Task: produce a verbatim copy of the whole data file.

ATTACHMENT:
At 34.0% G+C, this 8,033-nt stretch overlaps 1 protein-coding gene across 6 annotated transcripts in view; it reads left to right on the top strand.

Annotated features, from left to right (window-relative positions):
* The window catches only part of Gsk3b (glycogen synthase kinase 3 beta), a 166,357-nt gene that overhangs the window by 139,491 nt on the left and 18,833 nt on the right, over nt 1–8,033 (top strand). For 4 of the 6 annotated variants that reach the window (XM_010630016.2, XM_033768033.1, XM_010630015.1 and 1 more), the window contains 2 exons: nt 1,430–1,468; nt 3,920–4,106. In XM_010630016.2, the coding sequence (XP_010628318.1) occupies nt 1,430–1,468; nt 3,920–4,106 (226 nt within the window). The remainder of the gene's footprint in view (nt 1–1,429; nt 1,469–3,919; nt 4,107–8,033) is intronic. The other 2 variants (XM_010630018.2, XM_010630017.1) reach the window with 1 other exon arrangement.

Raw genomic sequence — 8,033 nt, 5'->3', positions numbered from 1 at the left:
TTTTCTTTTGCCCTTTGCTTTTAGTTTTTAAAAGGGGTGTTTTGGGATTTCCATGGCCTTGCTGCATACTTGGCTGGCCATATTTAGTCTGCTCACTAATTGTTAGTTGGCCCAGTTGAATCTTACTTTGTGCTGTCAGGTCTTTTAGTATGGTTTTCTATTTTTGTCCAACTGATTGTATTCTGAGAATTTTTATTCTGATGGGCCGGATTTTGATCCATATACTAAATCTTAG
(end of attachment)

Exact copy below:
At 34.0% G+C, this 8,033-nt stretch overlaps 1 protein-coding gene across 6 annotated transcripts in view; it reads left to right on the top strand.

Annotated features, from left to right (window-relative positions):
* The window catches only part of Gsk3b (glycogen synthase kinase 3 beta), a 166,357-nt gene that overhangs the window by 139,491 nt on the left and 18,833 nt on the right, over nt 1–8,033 (top strand). For 4 of the 6 annotated variants that reach the window (XM_010630016.2, XM_033768033.1, XM_010630015.1 and 1 more), the window contains 2 exons: nt 1,430–1,468; nt 3,920–4,106. In XM_010630016.2, the coding sequence (XP_010628318.1) occupies nt 1,430–1,468; nt 3,920–4,106 (226 nt within the window). The remainder of the gene's footprint in view (nt 1–1,429; nt 1,469–3,919; nt 4,107–8,033) is intronic. The other 2 variants (XM_010630018.2, XM_010630017.1) reach the window with 1 other exon arrangement.

Raw genomic sequence — 8,033 nt, 5'->3', positions numbered from 1 at the left:
TTTTCTTTTGCCCTTTGCTTTTAGTTTTTAAAAGGGGTGTTTTGGGATTTCCATGGCCTTGCTGCATACTTGGCTGGCCATATTTAGTCTGCTCACTAATTGTTAGTTGGCCCAGTTGAATCTTACTTTGTGCTGTCAGGTCTTTTAGTATGGTTTTCTATTTTTGTCCAACTGATTGTATTCTGAGAATTTTTATTCTGATGGGCCGGATTTTGATCCATATACTAAATCTTAG